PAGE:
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Original Article   

International Angiology 2022 Jul 13

DOI: 10.23736/S0392-9590.22.04909-4


lingua: Inglese

The impact of dermatoscopy on the pre-treatment assessment of lower limbs telangiectasias: a prospective study

Camila K. da SILVA 1, 2, Roberto A. CAFFARO 1, Valter CASTELLI JÚNIOR 1, Walkyria H. BERNARDI 1, Rodrigo KIKUCHI 1, Rebeca H. SANTOS 1, 2, Flávia M. OLIVEIRA 2, Samantha NEVES 1, 3, Camilla M. RIBEIRO 3, Eduardo RAMACCIOTTI 2, 3, 4

1 Vascular Surgery, Santa Casa de Sao Paulo School of Medical Sciences, São Paulo, SP, Brazil; 2 Vascular Surgery, Hospital e Maternidade Christóvão da Gama, Santo André, SP, Brazil; 3 Science Valley Research Institute, São Paulo, SP, Brazil; 4 Hemostasis & Thrombosis Research Laboratories at Loyola University Medical Center, Maywood, IL, USA


BACKGROUND: Telangiectasias treatment can lead to skin hyperpigmentation, and pretreatment evaluation with dermoscopy was never performed. This study aimed to evaluate the applicability of dermatoscopy before telangiectasias treatment.
METHODS: A prospective study evaluating patients of both sexes (18 to 60 years old), with telangiectasias (Venous disease C2-C3 CEAP) of the lower limbs treated at outpatient clinics. Subjects who had never undergone previous interventional treatment for CVI and Fitzpatrick classification up to phototype III, were included. Patients were submitted to both naked and dermoscopy evaluations of their skin and blindly evaluated by three vascular surgeons and an experienced dermatologist. Agreement by naked eye versus dermoscopy and among examiners was performed using Kappa correlation. Agreement by naked eye among patients and the examiners consensus was performed.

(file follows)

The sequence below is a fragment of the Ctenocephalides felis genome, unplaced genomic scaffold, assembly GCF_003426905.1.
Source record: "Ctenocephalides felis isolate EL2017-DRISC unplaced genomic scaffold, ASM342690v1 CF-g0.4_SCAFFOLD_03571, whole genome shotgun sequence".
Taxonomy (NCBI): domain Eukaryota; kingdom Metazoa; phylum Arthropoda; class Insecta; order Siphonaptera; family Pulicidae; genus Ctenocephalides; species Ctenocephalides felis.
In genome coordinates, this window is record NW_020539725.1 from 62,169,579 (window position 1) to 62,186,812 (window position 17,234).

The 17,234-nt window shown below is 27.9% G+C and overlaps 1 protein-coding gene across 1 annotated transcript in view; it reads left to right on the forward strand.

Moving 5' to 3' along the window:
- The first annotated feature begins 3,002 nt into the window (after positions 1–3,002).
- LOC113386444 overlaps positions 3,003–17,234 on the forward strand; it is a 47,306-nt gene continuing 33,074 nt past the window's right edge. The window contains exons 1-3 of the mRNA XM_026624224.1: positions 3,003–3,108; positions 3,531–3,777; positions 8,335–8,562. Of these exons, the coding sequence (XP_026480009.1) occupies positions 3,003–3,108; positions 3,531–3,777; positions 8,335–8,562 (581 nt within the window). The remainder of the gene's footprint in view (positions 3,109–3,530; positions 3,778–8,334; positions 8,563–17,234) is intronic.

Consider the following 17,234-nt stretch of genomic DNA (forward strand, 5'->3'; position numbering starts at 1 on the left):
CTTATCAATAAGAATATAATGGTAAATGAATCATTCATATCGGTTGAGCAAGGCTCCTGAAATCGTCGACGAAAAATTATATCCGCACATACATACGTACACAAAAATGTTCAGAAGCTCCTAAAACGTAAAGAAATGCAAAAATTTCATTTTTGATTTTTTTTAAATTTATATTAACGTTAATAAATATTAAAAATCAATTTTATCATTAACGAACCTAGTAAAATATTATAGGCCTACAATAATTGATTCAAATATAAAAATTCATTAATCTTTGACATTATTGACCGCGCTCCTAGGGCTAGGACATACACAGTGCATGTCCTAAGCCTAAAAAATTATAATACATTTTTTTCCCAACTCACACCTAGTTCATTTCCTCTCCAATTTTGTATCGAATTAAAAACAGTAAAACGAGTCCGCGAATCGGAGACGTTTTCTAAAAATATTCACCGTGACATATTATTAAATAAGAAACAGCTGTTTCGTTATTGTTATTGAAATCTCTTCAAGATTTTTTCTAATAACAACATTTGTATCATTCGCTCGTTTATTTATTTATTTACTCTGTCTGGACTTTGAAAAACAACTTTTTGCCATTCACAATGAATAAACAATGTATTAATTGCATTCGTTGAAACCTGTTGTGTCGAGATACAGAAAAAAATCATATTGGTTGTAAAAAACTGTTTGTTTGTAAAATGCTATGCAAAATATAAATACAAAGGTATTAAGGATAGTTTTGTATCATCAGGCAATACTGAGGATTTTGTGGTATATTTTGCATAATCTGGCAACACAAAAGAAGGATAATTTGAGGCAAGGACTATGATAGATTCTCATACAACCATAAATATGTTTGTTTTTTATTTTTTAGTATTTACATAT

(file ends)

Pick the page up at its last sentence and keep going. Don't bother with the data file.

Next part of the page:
RESULTS: There was a more significant agreement between the most experienced examiners, in the naked eye assessment. With the dermatoscopic device, the highest agreement was maintained among the more experienced examiners, with a predominance of choice of the purple pigment in 29 of the 38 limbs, which represents a simple agreement of 76.3% (95%CI 62.8-89.8%) with a Kappa concordance index of 0.178. There was an agreement between the patient and the consensus of the naked eye examiners in 41.2% (95%CI 24.7-57.7%).
CONCLUSIONS: The dermatoscopy was not decisive for diagnosing skin pigmentation in areas of telangiectasia that had never been treated. The diagnostic accuracy was directly related to the clinical experience of the examiner. Dermatoscopy did not help in aligning expectations with treatment between physicians and patients.

KEY WORDS: Telangiectasias; Dermoscopy; Skin stains; Sclerotherapy

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